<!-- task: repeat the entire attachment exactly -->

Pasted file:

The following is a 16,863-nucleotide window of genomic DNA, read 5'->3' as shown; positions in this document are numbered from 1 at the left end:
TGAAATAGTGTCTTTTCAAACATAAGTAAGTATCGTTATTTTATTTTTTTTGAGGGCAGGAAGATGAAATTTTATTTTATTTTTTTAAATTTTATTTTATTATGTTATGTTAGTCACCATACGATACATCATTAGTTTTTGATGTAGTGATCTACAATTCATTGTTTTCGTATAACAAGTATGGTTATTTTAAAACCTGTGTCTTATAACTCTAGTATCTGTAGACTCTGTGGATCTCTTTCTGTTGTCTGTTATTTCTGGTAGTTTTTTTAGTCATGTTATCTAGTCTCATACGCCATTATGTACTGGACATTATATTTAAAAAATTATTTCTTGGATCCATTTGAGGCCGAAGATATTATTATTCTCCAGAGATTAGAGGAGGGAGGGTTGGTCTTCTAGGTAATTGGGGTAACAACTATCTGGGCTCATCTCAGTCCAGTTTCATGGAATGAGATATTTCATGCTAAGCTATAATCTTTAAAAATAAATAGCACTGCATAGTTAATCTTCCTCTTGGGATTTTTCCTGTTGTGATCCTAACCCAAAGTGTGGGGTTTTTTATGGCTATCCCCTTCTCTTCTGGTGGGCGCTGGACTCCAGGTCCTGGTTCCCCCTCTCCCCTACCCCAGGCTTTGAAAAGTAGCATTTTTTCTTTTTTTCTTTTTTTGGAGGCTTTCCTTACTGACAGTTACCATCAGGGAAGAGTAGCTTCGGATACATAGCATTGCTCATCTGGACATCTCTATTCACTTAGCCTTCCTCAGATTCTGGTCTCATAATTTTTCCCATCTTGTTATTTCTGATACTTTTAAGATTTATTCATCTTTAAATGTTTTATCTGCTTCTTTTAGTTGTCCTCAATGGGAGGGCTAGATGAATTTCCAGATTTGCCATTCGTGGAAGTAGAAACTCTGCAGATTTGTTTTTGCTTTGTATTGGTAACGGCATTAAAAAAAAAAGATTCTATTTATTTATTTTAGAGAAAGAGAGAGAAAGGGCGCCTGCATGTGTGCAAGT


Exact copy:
The following is a 16,863-nucleotide window of genomic DNA, read 5'->3' as shown; positions in this document are numbered from 1 at the left end:
TGAAATAGTGTCTTTTCAAACATAAGTAAGTATCGTTATTTTATTTTTTTTGAGGGCAGGAAGATGAAATTTTATTTTATTTTTTTAAATTTTATTTTATTATGTTATGTTAGTCACCATACGATACATCATTAGTTTTTGATGTAGTGATCTACAATTCATTGTTTTCGTATAACAAGTATGGTTATTTTAAAACCTGTGTCTTATAACTCTAGTATCTGTAGACTCTGTGGATCTCTTTCTGTTGTCTGTTATTTCTGGTAGTTTTTTTAGTCATGTTATCTAGTCTCATACGCCATTATGTACTGGACATTATATTTAAAAAATTATTTCTTGGATCCATTTGAGGCCGAAGATATTATTATTCTCCAGAGATTAGAGGAGGGAGGGTTGGTCTTCTAGGTAATTGGGGTAACAACTATCTGGGCTCATCTCAGTCCAGTTTCATGGAATGAGATATTTCATGCTAAGCTATAATCTTTAAAAATAAATAGCACTGCATAGTTAATCTTCCTCTTGGGATTTTTCCTGTTGTGATCCTAACCCAAAGTGTGGGGTTTTTTATGGCTATCCCCTTCTCTTCTGGTGGGCGCTGGACTCCAGGTCCTGGTTCCCCCTCTCCCCTACCCCAGGCTTTGAAAAGTAGCATTTTTTCTTTTTTTCTTTTTTTGGAGGCTTTCCTTACTGACAGTTACCATCAGGGAAGAGTAGCTTCGGATACATAGCATTGCTCATCTGGACATCTCTATTCACTTAGCCTTCCTCAGATTCTGGTCTCATAATTTTTCCCATCTTGTTATTTCTGATACTTTTAAGATTTATTCATCTTTAAATGTTTTATCTGCTTCTTTTAGTTGTCCTCAATGGGAGGGCTAGATGAATTTCCAGATTTGCCATTCGTGGAAGTAGAAACTCTGCAGATTTGTTTTTGCTTTGTATTGGTAACGGCATTAAAAAAAAAAGATTCTATTTATTTATTTTAGAGAAAGAGAGAGAAAGGGCGCCTGCATGTGTGCAAGT